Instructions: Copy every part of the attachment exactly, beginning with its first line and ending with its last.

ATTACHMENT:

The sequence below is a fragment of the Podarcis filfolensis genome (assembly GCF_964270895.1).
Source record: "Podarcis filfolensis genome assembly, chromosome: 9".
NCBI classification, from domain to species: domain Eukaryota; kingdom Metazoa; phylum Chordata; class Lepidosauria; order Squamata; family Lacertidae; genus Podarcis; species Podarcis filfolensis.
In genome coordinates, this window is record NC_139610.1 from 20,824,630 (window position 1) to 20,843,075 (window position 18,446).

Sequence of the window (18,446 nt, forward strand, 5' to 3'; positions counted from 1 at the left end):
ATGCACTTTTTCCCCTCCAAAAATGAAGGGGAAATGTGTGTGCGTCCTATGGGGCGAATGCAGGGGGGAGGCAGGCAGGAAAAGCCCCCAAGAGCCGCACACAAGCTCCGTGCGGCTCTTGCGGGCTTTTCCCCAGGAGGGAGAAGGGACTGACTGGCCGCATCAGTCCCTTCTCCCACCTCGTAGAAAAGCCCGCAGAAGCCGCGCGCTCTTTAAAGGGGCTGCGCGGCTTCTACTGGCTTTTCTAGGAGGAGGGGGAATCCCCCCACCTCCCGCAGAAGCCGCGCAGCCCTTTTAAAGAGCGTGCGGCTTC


The sequence below is a fragment of the Podarcis filfolensis genome (assembly GCF_964270895.1).
Source record: "Podarcis filfolensis genome assembly, chromosome: 9".
NCBI classification, from domain to species: domain Eukaryota; kingdom Metazoa; phylum Chordata; class Lepidosauria; order Squamata; family Lacertidae; genus Podarcis; species Podarcis filfolensis.
In genome coordinates, this window is record NC_139610.1 from 20,824,630 (window position 1) to 20,843,075 (window position 18,446).

Sequence of the window (18,446 nt, forward strand, 5' to 3'; positions counted from 1 at the left end):
ATGCACTTTTTCCCCTCCAAAAATGAAGGGGAAATGTGTGTGCGTCCTATGGGGCGAATGCAGGGGGGAGGCAGGCAGGAAAAGCCCCCAAGAGCCGCACACAAGCTCCGTGCGGCTCTTGCGGGCTTTTCCCCAGGAGGGAGAAGGGACTGACTGGCCGCATCAGTCCCTTCTCCCACCTCGTAGAAAAGCCCGCAGAAGCCGCGCGCTCTTTAAAGGGGCTGCGCGGCTTCTACTGGCTTTTCTAGGAGGAGGGGGAATCCCCCCACCTCCCGCAGAAGCCGCGCAGCCCTTTTAAAGAGCGTGCGGCTTC